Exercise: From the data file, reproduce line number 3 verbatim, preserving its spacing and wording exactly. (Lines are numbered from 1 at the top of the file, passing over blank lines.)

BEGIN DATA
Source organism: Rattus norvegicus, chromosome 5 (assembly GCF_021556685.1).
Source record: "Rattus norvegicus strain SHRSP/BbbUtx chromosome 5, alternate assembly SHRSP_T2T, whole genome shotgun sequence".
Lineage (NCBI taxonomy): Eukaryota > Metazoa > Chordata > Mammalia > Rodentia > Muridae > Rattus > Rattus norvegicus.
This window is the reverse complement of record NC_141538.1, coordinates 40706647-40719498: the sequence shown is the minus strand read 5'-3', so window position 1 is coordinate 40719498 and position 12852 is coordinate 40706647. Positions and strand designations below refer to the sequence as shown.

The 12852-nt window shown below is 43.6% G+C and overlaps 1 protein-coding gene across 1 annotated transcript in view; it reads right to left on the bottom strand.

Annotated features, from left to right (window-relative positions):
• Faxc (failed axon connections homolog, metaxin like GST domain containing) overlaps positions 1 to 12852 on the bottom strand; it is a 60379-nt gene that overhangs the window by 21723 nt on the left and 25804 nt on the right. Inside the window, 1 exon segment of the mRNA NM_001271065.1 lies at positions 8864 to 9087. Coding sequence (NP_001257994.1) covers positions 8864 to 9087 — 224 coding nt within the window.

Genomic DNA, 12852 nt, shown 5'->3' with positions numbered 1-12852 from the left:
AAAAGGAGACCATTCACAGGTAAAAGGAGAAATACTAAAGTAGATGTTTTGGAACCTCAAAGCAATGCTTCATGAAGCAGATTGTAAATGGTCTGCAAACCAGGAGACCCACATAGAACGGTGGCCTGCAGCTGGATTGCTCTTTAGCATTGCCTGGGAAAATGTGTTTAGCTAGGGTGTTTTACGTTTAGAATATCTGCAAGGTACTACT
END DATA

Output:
Lineage (NCBI taxonomy): Eukaryota > Metazoa > Chordata > Mammalia > Rodentia > Muridae > Rattus > Rattus norvegicus.